Thirteen Irish female athletes from across a range of sporting backgrounds spoke to Arthur James O'Dea of OTB Sports about their experiences as elite level sportspeople.
This is the second instalment of a two-part series. You can read the first instalment here.
I. "You can be hungry one day, really warm the next or just mentally wrecked"
Molly Scott: “Menstruation is an absolute minefield.”
Breege Connolly: “When you’re running a marathon in particular, you would rather not have your period on that day. It hasn’t always happened that way for me though, but you just have to build a bridge and get over it, really.”
Claire Mooney: “I still don’t factor it into my training, honestly. I just personally like to run based on how I feel. When I’m in a session I will know how my body feels, so I don’t want to be going into it with a preconceived notion of how the session will go.”
Jessie Barr: “I had a female coach. So, if there was a day during my period where I was just feeling crap, I could explain that to her. It impacts how you feel and how you train, but I would not have had much understanding as an athlete.”
Claire Mooney: “We had a female coach as well so I would have felt comfortable talking to her about it, but it just wasn’t something that was factored in to training intensity.”
Jessie Barr: “If I had a male coach it would have been taboo, I think. It just would have been too embarrassing.”
Molly Scott: "For me, and a lot of the girls I compete against, we suffer with it. I have tried hormonal pills, but they have so many potential side-effects too. I have suffered with using them in the past and I do not want to compromise my mental health for the sake of running a good race. My period has impacted me a lot though, but in certain respects you must run with it and keep going.”
Laura Treacy: “It is definitely something I have had to control. I remember before the first All-Ireland final I played in 2014 I was frantic because it was due that weekend. I would not have been taking anything to monitor it at that point but was lucky enough that it came a few days early. It hits people differently. At this level though, there are options there so you can control it.”
Sarah O’Donovan: “There’s always somebody with some painkillers in the bag. It has always been the kind of thing you work through and inevitably you will feel better after exercising anyway. But if players are still participating by 29, 30-years-old, then they’ve got it mastered I think.”
Kerry O’Flaherty: “Around that time of the month though when you retain fluid and bloat, you don’t feel as confident putting on the crop-top and shorts you need to put on to compete. A lot of the time, unless it is stifling hot, I would opt for a vest in those circumstances to cover my stomach. I really shouldn’t be letting things like that get to me, but I’ve heard comments being made in the past. ‘Oh, she’s put a bit of weight on.’ I’ve never heard them directed at me, but I’ve heard them said.”
Laura Treacy: “I was only in the shop recently and there was a lady in the queue ahead of me. She was maybe 10, 15 years older than I am and she was buying pads. So, in this shop you have your own self-service tills and two regular ones with a man and a woman on each checkout. We are all in this queue anyway when the man calls out for the next customer, but she would not budge. ‘No, no, I’m going to wait for the self-service checkout.’ I could see the embarrassment in her face because she was buying pads. This all comes back to society again, but I could not believe it. She was not that much older than me. When I said to some of the women in work though who would be a bit older than me too, they all understood. ‘Yeah, I would be hiding them under the bread.’ I mean, it is good that I know at my age that it isn’t an issue buying pads from a man.”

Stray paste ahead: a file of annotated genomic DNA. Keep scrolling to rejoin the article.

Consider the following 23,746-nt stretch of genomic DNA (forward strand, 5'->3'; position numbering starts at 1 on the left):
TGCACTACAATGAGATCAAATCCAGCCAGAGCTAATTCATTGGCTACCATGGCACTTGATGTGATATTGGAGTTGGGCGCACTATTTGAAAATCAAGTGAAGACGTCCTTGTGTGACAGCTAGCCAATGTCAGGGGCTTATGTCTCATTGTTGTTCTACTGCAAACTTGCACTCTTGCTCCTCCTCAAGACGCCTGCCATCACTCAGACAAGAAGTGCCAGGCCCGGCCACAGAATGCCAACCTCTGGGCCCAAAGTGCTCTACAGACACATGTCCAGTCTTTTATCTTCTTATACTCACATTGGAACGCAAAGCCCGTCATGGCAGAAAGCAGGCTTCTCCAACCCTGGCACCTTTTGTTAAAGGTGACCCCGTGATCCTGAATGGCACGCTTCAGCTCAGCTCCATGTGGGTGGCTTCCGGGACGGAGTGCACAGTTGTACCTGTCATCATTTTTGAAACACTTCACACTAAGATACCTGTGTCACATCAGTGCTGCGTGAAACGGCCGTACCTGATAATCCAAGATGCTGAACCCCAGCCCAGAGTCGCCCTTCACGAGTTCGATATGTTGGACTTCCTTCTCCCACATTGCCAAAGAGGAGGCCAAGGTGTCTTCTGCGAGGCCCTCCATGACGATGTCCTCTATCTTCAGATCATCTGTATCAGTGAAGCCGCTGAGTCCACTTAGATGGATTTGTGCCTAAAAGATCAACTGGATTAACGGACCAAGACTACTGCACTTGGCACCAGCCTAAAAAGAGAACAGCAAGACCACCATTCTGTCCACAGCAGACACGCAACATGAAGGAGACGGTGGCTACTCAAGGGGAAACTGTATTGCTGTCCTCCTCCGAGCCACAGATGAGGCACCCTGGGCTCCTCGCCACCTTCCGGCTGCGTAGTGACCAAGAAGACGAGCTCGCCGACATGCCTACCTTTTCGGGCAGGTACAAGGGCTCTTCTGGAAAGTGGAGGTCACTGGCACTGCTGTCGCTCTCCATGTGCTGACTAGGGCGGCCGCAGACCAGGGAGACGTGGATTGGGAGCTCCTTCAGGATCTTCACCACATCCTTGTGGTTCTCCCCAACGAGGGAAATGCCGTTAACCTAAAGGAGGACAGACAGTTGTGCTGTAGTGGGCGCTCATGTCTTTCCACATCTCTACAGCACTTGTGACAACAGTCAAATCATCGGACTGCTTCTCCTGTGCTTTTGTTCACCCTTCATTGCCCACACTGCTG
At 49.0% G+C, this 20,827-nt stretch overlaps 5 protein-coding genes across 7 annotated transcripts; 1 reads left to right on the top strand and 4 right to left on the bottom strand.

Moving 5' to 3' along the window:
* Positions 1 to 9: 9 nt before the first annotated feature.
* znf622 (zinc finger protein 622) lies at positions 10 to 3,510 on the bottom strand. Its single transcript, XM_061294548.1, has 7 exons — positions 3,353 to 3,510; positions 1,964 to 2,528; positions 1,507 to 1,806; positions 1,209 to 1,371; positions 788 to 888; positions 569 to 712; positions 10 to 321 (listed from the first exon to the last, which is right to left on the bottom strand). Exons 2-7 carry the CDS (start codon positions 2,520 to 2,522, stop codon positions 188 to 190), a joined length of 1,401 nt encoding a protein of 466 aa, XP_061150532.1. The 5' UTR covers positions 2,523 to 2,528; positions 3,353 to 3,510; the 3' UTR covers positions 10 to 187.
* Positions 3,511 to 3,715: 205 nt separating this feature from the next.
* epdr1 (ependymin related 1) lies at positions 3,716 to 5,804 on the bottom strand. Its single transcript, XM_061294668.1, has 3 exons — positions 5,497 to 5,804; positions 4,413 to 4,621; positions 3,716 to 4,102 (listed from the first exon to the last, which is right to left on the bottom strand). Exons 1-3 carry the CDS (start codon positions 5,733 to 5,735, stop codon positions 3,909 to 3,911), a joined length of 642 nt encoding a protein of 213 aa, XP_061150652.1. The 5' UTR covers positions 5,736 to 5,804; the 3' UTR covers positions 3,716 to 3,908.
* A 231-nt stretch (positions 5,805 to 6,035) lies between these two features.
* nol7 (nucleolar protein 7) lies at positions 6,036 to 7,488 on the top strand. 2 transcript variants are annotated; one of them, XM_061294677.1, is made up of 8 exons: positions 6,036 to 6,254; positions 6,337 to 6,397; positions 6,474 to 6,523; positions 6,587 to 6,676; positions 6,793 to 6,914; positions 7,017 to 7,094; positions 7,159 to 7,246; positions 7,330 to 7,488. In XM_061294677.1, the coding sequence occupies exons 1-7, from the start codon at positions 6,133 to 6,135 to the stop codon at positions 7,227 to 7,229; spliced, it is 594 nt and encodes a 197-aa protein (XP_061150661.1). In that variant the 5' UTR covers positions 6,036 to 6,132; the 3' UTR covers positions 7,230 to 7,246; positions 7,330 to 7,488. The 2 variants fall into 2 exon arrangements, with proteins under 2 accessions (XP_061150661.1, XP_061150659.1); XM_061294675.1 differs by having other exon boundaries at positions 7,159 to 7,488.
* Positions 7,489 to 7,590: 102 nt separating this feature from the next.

Breege Connolly: “I would just hope that girls and coaches are being educated that little bit better now. The fact that there is so much more conversation going on is only a good thing. Of all the reasons to not compete, I would hate to think that menstruating would be one of them. It is important to remember as well that sport and fitness can help to alleviate some symptoms so it's not all negative."
Laura Treacy: “I think it definitely impacts younger girls in sport a bit more. When you get down into the underage teams, there is a lot changing in the lives of those girls. All these hormones are taking over and then their period comes along and you have a lot of girls dropping out.”
Sarah O’Donovan: “It is certainly a minefield and I’m still figuring out how to handle it with the other coaches when I’m dealing with that age-group now.”
Ciara Trant: “Within the Dublin set-up we would have plenty of conversations with our nutritionist and physio team around menstruation. Even our management are open and encouraging that if we are struggling around that time of the month or anything, or if we need anything extra, they’ll support.”
Ailish Considine: “Within the GAA, no. I’ve never been in a situation where it has ever even been asked about. Then again, it is built upon a male structure – and not a very progressive one at that – so what would you expect?”
Ciara Trant: “I’ve never heard it spoken about at club level though. I probably wouldn’t bring it up with club management and would try to manage it myself. I can’t imagine going to my club manager saying that I’m having a hard time today and I might sit out the last 20-minutes to do some skills training. I think, Jesus, he might be a bit shocked.”